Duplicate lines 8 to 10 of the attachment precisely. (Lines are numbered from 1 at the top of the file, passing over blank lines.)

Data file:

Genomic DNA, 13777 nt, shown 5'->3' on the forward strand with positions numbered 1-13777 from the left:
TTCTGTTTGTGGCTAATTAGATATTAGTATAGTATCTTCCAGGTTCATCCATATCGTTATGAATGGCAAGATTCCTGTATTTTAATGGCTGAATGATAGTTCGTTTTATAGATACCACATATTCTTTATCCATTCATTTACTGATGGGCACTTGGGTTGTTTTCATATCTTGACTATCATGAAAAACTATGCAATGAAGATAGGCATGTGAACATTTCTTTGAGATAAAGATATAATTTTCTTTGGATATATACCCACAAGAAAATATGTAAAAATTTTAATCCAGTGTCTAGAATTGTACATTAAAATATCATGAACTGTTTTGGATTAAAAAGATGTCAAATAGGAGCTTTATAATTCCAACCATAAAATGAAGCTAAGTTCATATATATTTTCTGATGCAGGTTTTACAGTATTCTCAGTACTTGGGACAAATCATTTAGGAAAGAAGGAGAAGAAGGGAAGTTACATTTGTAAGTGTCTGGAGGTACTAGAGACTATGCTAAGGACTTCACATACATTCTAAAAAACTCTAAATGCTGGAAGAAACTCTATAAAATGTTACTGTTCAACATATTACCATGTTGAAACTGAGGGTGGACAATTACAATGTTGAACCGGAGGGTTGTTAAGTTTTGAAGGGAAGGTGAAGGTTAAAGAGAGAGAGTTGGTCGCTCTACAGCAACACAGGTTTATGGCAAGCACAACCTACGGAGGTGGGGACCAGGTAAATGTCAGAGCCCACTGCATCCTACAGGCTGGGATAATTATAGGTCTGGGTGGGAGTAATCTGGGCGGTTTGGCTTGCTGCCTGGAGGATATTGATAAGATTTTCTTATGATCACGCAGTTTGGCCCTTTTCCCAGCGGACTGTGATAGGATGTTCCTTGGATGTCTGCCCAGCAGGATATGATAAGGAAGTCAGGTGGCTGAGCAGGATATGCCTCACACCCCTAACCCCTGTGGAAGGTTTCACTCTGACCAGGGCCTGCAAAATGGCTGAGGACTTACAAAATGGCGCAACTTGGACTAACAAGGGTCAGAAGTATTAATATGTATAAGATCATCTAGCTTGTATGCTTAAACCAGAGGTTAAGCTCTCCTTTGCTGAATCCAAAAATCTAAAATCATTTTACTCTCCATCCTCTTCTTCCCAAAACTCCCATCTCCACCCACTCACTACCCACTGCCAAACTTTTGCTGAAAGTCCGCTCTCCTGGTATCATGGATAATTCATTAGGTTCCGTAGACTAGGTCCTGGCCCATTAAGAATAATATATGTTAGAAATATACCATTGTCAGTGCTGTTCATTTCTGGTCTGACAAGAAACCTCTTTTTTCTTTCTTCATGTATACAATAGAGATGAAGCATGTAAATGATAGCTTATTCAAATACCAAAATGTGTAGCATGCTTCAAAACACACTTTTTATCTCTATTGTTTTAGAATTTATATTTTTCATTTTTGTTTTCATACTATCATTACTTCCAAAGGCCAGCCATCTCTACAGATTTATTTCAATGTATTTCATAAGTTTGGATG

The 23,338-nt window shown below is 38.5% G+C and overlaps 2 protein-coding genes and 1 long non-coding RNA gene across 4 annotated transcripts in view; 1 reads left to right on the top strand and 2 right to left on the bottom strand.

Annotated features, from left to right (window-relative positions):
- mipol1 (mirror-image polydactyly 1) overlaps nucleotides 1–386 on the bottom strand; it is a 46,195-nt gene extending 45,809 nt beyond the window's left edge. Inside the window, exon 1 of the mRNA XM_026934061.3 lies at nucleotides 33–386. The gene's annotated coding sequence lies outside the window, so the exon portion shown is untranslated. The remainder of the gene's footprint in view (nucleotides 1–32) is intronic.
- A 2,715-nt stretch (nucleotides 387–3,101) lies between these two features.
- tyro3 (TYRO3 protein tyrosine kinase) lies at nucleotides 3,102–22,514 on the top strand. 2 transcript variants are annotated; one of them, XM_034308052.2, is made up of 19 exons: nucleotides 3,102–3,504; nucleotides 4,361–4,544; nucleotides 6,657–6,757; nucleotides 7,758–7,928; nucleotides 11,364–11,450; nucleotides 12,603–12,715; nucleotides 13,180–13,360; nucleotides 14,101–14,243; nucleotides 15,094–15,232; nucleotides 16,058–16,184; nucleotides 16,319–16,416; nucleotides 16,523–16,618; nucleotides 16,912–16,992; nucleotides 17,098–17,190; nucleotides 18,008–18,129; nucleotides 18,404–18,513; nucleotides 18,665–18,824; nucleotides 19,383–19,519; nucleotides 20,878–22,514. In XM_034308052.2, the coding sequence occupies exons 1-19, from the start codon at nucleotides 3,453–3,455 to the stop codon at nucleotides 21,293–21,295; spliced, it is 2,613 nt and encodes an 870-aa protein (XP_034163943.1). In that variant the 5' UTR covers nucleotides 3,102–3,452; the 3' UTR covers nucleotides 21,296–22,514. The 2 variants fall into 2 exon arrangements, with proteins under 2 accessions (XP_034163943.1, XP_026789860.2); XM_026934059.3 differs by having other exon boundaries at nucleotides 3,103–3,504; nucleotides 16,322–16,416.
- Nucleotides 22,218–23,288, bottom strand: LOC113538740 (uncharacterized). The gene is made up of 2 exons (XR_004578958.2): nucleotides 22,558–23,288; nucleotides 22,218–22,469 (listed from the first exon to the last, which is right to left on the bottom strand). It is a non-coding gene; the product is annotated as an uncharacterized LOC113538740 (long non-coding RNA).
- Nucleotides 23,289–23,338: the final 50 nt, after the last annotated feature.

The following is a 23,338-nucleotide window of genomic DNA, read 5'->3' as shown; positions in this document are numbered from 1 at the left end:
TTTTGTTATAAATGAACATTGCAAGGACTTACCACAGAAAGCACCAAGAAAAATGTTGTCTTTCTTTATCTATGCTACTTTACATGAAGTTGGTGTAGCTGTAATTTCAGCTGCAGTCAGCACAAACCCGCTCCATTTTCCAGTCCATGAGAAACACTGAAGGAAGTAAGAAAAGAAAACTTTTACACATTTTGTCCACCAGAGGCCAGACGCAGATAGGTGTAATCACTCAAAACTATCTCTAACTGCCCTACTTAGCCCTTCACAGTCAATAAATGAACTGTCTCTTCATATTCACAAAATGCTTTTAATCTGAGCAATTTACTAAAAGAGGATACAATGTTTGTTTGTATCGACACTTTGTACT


- Nucleotides 22,218–23,288, bottom strand: LOC113538740 (uncharacterized). The gene is made up of 2 exons (XR_004578958.2): nucleotides 22,558–23,288; nucleotides 22,218–22,469 (listed from the first exon to the last, which is right to left on the bottom strand). It is a non-coding gene; the product is annotated as an uncharacterized LOC113538740 (long non-coding RNA).
- Nucleotides 23,289–23,338: the final 50 nt, after the last annotated feature.

The following is a 23,338-nucleotide window of genomic DNA, read 5'->3' as shown; positions in this document are numbered from 1 at the left end: